Unless you have an exceptional problem with deposits that demands it, it is best to leave the knock sensors alone. Most do not try to drain the heater core either. Compressed air can damage the core, causing a leak. And changing a heater core is something you want to avoid if possible.

So, most of us normally will just reverse flush the block and the heater core and the radiator until the water runs clear, then refill with "mixes with any color" coolant using the fill directions here: http://www.bonnevilleclub.com/forum/...=article&k=100

This is normally a summertime job, but if you are in Florida or someplace warm or If you have a heated work space with a floor drain and a water supply and a half a day to kill, you could use this technique to do a really thorough coolant flush:

Here is one way to reverse flush the engine, heater core and radiator separately.

FLUSHING MUST BE DONE WITH A COLD ENGINE TO PREVENT SERIOUS DAMAGE


Engine: Remove the thermostat, then install the top radiator hose and thermostat hose fitting back on the engine with the radiator end of the top hose disconnected. Disconnect the lower radiator hose at the radiator. Wrap a rag around the hose nozzle and flush the engine through the top radiator hose until the water from the lower hose runs clear. Do not run engine. (This reverse flushes the intake manifold, heads, and block.)

Heater core: Remove the hoses from the tensioner assembly and flush through the bottom hose until the water from the top hose runs clear. (This reverse flushes the heater core.)

Radiator: Remove the top and bottom radiator hoses from the thermostat and the water pump. Wrap a rag around the hose nozzle and flush through the bottom radiator hose until the water from the top hose runs clear. (This reverse flushes the radiator side tank and core)

This is then followed with the more typical flush using a flushing tee kit sold by Prestone and widely available for a few dollars.

Running flush: Install a flushing tee in the top heater hose by disconnecting the hose from the top fitting and using a spare piece of hose to connect to the tensioner assembly. Reconnect all but the top radiator hose at the thermostat. Fill the system with water at the thermostat opening and the radiator using the method described in Techinfo. Install a drilled thermostat. With the radiator cap removed, flush through the flushing tee, periodically starting the engine and allowing it to run for only 7-8 seconds at a time. Flushing must be done on a cold engine and the engine must not be allowed to get warm. Cold flushing water will crack hot engine castings. Depending on how cruddy the engine is, it may take 5 or 10 engine "mixes" until the water runs clear after the engine is run.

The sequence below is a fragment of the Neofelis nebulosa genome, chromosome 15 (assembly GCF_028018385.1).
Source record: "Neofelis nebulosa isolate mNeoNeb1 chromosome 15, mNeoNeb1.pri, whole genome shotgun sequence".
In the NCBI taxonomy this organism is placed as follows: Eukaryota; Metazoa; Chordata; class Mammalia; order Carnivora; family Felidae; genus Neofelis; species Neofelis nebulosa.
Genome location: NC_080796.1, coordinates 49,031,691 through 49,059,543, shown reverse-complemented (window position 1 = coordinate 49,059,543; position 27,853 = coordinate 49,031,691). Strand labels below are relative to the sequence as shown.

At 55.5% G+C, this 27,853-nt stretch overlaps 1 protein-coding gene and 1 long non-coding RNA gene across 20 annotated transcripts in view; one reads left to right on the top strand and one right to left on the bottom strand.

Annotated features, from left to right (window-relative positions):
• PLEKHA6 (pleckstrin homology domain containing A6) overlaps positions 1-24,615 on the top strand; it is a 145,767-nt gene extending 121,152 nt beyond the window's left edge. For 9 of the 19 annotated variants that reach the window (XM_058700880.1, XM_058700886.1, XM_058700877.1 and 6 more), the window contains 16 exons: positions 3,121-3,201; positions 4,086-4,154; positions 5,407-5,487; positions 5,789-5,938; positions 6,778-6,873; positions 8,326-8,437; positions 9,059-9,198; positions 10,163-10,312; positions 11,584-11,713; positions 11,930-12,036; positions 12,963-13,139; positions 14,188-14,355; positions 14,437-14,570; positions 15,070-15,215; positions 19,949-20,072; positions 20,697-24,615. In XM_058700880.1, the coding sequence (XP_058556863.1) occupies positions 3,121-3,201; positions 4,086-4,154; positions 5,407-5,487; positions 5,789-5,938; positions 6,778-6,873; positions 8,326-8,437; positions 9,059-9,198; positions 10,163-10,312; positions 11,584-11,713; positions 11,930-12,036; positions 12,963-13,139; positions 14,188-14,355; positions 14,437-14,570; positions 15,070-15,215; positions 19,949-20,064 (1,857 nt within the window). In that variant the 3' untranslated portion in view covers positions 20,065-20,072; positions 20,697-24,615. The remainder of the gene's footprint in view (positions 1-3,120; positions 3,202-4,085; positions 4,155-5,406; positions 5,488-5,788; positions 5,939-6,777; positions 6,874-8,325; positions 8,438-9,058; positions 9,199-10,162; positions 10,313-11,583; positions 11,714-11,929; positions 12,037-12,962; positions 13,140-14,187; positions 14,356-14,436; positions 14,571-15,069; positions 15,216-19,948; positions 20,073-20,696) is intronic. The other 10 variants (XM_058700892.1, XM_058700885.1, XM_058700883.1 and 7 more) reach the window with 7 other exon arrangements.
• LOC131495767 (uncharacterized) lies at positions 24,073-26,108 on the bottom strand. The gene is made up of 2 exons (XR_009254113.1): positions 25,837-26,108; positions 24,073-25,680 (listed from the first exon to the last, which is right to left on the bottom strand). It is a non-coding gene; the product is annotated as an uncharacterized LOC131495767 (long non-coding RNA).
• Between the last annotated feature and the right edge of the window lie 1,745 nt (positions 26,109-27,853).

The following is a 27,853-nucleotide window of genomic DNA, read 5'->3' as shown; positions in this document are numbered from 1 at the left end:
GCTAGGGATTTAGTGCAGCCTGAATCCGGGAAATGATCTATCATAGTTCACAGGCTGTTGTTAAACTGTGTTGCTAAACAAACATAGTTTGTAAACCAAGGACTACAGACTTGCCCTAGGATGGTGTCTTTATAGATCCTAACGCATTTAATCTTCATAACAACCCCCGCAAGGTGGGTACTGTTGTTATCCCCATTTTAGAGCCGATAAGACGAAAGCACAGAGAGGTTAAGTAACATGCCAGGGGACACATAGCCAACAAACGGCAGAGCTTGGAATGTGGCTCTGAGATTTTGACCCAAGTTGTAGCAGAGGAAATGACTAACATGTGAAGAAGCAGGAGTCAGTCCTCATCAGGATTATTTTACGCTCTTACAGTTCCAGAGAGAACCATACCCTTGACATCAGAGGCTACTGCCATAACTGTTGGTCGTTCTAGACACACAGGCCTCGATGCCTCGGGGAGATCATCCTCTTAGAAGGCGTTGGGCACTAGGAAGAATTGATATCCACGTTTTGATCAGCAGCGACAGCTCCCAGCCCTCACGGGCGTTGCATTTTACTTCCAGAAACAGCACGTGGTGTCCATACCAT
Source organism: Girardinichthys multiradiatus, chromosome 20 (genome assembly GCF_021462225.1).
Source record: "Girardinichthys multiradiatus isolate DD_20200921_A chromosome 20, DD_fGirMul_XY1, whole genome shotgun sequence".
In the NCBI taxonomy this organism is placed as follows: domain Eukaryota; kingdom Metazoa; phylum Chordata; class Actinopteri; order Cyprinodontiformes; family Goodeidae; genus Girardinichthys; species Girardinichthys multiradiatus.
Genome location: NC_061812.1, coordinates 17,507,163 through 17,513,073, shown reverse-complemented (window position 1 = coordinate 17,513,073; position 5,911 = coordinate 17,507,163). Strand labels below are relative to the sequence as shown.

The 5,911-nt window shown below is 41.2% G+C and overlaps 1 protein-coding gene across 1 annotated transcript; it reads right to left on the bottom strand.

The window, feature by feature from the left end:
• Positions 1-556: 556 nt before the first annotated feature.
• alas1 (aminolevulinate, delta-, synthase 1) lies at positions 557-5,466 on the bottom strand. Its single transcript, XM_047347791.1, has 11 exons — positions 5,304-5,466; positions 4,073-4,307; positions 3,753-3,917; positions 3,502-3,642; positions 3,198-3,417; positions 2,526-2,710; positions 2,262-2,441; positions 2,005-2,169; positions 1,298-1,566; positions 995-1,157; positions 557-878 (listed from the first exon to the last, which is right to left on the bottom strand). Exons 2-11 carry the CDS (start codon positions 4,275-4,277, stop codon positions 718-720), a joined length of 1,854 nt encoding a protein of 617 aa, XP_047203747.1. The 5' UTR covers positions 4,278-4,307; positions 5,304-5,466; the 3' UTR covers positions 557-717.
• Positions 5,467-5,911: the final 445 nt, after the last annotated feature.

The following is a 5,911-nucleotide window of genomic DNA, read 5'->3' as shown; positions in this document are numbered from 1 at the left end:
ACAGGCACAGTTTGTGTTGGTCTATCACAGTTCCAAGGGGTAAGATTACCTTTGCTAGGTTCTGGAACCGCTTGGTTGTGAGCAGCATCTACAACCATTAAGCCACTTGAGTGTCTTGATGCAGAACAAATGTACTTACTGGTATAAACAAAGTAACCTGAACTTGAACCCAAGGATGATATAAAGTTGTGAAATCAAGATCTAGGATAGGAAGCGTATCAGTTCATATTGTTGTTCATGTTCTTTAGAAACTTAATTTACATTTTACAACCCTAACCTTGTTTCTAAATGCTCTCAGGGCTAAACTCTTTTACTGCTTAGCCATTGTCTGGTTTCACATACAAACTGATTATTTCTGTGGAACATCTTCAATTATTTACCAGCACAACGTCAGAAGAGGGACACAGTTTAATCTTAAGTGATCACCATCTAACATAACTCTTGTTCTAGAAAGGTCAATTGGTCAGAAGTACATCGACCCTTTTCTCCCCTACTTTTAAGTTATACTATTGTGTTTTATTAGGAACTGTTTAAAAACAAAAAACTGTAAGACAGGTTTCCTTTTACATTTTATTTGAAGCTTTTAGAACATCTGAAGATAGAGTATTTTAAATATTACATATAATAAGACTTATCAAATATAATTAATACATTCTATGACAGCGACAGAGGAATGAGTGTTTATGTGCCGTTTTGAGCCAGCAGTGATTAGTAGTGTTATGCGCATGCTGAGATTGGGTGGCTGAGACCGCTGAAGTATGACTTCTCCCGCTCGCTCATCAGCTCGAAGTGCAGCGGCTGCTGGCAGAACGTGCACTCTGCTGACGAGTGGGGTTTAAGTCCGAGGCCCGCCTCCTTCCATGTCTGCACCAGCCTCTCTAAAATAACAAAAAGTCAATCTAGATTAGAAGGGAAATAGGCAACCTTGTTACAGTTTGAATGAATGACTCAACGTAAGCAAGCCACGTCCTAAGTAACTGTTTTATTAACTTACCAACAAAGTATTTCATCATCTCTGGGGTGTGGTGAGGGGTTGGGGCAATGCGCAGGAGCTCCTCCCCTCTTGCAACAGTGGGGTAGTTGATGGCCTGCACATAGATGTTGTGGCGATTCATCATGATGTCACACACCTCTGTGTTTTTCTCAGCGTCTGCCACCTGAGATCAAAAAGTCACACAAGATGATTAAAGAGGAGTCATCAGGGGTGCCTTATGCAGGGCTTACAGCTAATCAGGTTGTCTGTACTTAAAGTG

Final drain and fill: Remove the lower radiator hose from the radiator to drain the water from the radiator and partially from the engine. Remove the flushing tee and both heater hoses from the tensioner assembly and blow the water out of the heater core and hoses by mouth or by gentle air pressure. Reconnect the lower radiator hose. The cooling system holds about 13 quarts, so you will want to add 6.5 quarts of pure coolant to achieve a 50/50mix. Here is one way to do that. Hold the ends of the heater hoses at the same level and pour straight "mixes with any color" coolant in one hose until it begins to run out the other. Reconnect the heater hoses. Fill the engine at the thermostat opening, and radiator as described in Techinfo but use straight coolant until you have added a total of 6.0 quarts to the cooling system. Top up the radiator with pure water. After cleaning it, fill the expansion tank with .5 quart of pure coolant followed with pure water.
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Old 01-01-2008, 02:41 PM   #9
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There are drain plugs in the block as well. Kinda hard to reach, though. Below the center exhaust runner on each side.
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Old 01-02-2008, 02:25 AM   #10
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Quote:
Originally Posted by bill buttermore

If you want to drain ALL of the coolant, you would need to pull the knock sensors on either side of the engine block. That will drain the remainder of the coolant that can be drained from the block...

Knock sensors are not easy to remove, are somewhat delicate, must be sealed so that the threads still make electrical contact but will not leak, and are only torqued to about 12 ft-lb.
vdawg4, please disregard my knock sensor comment above. It is applicable to Series II engines. I did not recall when writing my reply that in 95 the SSEi was still a Series I engine.